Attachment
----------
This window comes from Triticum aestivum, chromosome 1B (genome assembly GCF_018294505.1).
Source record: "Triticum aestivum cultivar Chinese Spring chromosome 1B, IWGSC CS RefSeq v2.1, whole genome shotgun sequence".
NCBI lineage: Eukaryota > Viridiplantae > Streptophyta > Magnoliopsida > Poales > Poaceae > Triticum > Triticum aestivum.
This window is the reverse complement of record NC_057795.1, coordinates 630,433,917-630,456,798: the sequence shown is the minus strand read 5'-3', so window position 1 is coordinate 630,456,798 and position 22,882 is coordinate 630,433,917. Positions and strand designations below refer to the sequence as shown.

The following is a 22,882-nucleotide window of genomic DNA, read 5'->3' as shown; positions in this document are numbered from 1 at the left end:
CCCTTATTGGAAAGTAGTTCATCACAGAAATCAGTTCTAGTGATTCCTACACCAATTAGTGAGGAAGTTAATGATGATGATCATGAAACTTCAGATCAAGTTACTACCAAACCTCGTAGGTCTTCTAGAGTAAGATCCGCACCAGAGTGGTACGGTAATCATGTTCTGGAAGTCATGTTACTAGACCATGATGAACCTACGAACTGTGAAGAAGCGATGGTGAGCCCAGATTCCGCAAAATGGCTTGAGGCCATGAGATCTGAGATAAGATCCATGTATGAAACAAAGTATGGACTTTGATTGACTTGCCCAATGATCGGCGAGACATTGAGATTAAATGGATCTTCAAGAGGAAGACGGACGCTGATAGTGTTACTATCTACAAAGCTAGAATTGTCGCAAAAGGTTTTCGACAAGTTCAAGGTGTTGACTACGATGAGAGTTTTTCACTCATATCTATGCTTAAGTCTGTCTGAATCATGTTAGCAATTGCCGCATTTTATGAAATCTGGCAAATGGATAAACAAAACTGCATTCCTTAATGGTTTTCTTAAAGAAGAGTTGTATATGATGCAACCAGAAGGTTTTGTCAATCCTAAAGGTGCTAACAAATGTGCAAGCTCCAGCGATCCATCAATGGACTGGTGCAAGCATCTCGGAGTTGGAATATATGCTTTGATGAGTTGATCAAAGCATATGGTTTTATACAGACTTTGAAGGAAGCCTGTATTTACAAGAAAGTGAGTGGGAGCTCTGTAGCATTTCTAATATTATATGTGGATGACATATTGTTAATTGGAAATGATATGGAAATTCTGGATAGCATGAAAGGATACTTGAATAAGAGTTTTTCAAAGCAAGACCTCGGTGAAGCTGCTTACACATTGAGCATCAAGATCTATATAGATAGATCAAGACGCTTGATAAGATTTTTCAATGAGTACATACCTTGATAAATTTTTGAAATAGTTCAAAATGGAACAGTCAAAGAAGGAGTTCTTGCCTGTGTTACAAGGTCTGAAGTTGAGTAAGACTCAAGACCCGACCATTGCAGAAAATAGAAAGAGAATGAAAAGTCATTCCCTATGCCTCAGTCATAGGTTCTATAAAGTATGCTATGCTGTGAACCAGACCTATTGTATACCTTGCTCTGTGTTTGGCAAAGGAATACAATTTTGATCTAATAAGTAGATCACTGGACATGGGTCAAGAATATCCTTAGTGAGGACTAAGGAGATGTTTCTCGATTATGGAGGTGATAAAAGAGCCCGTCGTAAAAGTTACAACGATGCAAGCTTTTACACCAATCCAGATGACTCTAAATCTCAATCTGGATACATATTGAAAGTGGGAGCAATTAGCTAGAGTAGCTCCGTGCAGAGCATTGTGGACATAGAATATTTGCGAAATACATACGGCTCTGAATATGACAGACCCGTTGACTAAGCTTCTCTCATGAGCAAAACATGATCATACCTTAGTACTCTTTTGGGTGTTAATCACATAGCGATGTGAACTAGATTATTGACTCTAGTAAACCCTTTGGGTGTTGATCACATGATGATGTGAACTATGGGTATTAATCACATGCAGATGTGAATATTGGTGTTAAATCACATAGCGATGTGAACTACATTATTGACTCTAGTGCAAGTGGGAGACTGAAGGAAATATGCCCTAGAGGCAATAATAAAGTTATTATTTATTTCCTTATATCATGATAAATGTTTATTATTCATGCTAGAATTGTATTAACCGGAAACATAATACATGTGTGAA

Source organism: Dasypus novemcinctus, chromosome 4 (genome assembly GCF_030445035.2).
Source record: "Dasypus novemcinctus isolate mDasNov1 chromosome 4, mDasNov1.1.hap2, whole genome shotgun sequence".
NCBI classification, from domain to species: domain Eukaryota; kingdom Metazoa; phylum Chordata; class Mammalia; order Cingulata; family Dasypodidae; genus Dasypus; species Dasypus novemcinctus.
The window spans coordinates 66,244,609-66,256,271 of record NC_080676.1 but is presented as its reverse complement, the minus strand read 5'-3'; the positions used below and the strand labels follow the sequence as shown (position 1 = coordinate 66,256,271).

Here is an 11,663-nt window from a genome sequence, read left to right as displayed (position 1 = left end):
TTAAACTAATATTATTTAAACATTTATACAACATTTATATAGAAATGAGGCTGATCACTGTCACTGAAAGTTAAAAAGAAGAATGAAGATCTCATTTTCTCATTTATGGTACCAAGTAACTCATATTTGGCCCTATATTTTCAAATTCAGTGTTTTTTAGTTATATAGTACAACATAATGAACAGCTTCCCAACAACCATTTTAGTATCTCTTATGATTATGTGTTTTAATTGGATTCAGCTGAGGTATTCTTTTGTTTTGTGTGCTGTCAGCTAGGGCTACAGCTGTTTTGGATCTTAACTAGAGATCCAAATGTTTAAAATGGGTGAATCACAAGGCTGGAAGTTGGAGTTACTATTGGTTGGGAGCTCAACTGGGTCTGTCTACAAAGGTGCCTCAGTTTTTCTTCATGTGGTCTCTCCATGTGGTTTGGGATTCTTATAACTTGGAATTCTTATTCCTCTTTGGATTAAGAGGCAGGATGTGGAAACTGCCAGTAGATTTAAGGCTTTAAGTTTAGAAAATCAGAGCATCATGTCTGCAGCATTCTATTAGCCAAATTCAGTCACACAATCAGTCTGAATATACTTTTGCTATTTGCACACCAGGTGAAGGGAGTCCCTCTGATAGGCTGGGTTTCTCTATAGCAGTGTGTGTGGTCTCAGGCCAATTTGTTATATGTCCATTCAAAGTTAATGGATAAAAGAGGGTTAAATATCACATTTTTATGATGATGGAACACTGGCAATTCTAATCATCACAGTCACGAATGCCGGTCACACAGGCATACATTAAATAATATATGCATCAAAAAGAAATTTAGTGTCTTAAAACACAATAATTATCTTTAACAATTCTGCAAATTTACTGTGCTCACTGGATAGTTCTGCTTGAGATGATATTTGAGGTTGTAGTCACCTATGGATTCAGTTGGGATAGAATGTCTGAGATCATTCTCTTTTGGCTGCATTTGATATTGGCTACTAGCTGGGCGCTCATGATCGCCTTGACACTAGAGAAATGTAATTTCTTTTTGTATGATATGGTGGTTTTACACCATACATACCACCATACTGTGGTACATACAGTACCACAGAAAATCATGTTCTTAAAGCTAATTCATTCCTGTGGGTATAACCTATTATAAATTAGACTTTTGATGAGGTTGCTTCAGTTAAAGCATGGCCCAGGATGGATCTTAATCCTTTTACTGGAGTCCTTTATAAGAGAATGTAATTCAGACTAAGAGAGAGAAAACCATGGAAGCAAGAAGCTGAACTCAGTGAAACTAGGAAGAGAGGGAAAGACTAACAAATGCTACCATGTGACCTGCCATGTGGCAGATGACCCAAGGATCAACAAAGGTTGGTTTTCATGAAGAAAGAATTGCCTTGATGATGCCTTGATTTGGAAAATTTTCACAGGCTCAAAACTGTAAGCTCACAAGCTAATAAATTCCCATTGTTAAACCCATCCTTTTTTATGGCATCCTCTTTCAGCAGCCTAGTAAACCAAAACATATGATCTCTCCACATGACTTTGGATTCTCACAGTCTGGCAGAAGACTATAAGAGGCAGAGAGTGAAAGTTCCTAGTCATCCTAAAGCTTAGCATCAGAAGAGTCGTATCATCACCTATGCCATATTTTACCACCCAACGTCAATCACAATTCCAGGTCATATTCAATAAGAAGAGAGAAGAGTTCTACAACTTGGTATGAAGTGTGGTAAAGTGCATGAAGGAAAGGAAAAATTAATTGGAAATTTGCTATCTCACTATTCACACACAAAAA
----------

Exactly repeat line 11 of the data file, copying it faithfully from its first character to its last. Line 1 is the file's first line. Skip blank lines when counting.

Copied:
Here is an 11,663-nt window from a genome sequence, read left to right as displayed (position 1 = left end):